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Stars shine on South Campus

By Vanda Farahmand

March 8, 2005 9:00 p.m.

Though star-gazing is a near impossibility in Los Angeles due to
the bright city lights, there is one place where students and the
L.A. community can go to see the stars in the night sky: the UCLA
planetarium, which offers both telescope viewing and special topic

Every Wednesday, the UCLA planetarium holds free special topic
shows, where graduate students, post doctorates and faculty members
discuss not only the current night sky and constellations, but also
presentations on specific astronomical topics.

“I think the planetarium shows are invaluable in terms of
benefits for both the astronomy student-presenters and the
community in general,” said Emily Rice, a UCLA graduate
student and the planetarium co-coordinator. “It is enjoyable
for me when people seem interested in it and ask me questions

Tonight’s special topic show will be “Life in Our
Solar System,” which will lead viewers through some of the
most probable places where humans can find life or the remnants of
life in the solar system, including such promising areas as Mars
and Jupiter’s ice-crusted moon, Europa.

“I hope the students that watch my show not only learn
about our solar system, but consider what types of environments are
hospitable for life, and think more about the reality of the
universe,” said Michael McElwain, a UCLA astronomy graduate
student who developed the special topic show.

Some of the special topic shows include “Life in the
Universe,” “A Tour of the Solar System and
Beyond” and “The Hubble Reborn,” developed by
NASA’s Hubble Outreach and Education team.

The planetarium shows are run mainly by graduate students in the
UCLA Department of Physics and Astronomy.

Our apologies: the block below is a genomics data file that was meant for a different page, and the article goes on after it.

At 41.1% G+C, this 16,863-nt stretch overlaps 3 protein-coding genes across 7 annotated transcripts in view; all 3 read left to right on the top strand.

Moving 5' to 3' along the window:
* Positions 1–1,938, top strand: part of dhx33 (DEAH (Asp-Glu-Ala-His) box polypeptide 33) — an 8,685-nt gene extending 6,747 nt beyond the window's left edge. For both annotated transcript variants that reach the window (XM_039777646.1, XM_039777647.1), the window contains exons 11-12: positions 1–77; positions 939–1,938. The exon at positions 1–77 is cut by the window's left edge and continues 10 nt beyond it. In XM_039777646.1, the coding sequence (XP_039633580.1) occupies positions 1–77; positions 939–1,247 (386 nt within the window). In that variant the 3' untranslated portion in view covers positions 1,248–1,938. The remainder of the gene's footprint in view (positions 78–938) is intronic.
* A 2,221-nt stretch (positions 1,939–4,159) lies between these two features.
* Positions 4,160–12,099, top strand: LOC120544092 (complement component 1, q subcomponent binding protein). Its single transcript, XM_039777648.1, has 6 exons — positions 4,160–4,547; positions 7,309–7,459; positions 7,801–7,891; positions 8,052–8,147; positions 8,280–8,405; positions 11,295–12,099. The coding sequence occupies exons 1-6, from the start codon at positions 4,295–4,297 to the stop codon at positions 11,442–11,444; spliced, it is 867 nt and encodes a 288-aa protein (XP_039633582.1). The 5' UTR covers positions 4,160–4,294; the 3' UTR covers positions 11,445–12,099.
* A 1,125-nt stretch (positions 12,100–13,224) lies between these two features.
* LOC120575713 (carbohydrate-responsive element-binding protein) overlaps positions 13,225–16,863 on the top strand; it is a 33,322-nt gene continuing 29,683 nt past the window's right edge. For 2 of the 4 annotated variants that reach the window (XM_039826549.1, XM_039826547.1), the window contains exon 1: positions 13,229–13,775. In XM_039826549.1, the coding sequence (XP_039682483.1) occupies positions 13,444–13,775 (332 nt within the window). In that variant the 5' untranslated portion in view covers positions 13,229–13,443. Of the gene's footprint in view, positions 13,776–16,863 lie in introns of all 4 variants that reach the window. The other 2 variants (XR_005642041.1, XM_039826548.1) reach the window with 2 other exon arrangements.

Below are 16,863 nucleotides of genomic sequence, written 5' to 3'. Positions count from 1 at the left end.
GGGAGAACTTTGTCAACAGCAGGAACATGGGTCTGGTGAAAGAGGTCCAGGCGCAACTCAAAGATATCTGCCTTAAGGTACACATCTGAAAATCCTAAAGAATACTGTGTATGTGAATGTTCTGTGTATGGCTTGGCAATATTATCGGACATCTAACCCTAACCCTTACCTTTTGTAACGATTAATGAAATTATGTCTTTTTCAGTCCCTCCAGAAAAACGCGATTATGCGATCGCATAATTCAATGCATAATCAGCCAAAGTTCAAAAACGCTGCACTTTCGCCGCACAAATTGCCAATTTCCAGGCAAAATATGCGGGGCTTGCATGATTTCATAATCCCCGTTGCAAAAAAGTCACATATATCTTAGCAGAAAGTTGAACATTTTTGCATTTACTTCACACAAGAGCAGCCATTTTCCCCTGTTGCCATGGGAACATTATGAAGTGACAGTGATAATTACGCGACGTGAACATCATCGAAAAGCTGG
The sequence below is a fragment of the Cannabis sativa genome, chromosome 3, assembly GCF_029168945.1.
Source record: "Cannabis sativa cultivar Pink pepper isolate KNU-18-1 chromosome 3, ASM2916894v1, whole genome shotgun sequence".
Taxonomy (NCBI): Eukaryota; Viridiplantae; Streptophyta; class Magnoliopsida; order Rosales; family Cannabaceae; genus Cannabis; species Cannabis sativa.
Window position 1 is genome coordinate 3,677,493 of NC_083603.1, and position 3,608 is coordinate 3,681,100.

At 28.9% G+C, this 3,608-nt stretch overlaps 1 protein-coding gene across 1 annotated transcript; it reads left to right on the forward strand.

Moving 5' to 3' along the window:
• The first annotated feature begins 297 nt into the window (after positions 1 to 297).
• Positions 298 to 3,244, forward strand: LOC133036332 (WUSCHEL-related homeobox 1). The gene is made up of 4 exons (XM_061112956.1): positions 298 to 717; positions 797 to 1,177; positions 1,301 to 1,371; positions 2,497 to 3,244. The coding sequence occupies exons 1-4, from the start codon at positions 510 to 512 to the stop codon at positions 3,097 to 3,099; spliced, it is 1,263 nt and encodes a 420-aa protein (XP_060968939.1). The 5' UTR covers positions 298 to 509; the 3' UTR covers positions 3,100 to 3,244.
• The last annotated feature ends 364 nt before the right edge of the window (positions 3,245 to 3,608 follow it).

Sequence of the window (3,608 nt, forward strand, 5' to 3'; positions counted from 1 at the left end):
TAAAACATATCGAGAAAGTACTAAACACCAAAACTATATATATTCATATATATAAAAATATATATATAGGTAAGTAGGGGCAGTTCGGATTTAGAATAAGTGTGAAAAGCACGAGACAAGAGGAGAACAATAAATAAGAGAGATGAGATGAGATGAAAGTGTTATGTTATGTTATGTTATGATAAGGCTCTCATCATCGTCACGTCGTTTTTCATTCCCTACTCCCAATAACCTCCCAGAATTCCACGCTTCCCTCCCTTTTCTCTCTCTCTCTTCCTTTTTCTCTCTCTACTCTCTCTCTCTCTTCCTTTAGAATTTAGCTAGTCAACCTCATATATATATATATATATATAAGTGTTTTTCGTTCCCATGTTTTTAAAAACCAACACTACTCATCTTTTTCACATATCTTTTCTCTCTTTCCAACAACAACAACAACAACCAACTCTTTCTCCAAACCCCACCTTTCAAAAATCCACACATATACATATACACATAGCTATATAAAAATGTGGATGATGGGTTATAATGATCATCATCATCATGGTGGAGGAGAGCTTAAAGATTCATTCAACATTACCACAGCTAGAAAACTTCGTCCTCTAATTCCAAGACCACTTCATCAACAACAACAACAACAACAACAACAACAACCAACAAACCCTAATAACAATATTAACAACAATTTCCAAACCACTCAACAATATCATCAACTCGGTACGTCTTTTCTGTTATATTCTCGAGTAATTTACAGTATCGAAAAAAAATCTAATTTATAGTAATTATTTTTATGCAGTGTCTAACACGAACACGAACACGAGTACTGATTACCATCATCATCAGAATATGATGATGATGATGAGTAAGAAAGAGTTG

Though graduate students who are teaching assistants for
astronomy classes are required to give at least one show during the
quarter they are teaching, the other slots are filled by graduate
students or faculty who volunteer to give the shows.

“The planetarium is a great campus resource for teaching
students about astronomy. A simulated, interactive display of the
night sky is excellent for a relatively quick explanation of many
concepts,” McElwain said.

“You can rotate through an entire day in a few minutes,
and then travel to the Southern Hemisphere where the constellations
are completely different.”

The planetarium shows include a glimpse of what the stars over
UCLA would look like without the city lights via a star projector;
views of some of the prominent constellations, trips to the
hemispheres, and a view of the Milky Way.

The show concludes with a special topic presentation, which
changes from week to week.

Seth Hornstein, a UCLA astronomy graduate student and the former
planetarium coordinator, pointed to the benefits of having
different topics each week.

“It also allows people who are interested to come back to
more than one planetarium show and learn something new each
time,” he said.

“Anytime I have heard that someone has come back to
another planetarium show just to hear a different special topic
show makes me very proud of the shows.”

In addition to these public planetarium shows, several private
planetarium shows are held each quarter as well

“Many of our intro astronomy courses use the planetarium
for teaching astronomy concepts. So not only does the public
benefit from the planetarium, but our students do as well,”
Hornstein said.

In addition to the planetarium shows held by the graduate
students, there are telescope viewings as well after the special
topic presentations, which are conducted by undergraduate students
in the Undergraduate Astronomy Society on clear nights.

Attendees are able to look through department telescopes and
view different planets, star clusters and other celestial objects,
depending on the clarity of the sky and which objects are currently
in the sky.

The UCLA planetarium, run by the physics and astronomy
department, finished construction in 1957.

Though some improvements need to be made to the UCLA
planetarium, such as either the repair of or acquisition of a new
star projector to replace the current, 1973 model, the planetarium
shows serve as a tool to educate both UCLA students and the
community who are interested in learning more about the stars and
possibly explore the topics presented in the shows.

“Planetarium shows are also an opportunity for (graduate)
students to share what interests them about astronomy with the
public,” Rice said.

For more information, visit

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Vanda Farahmand
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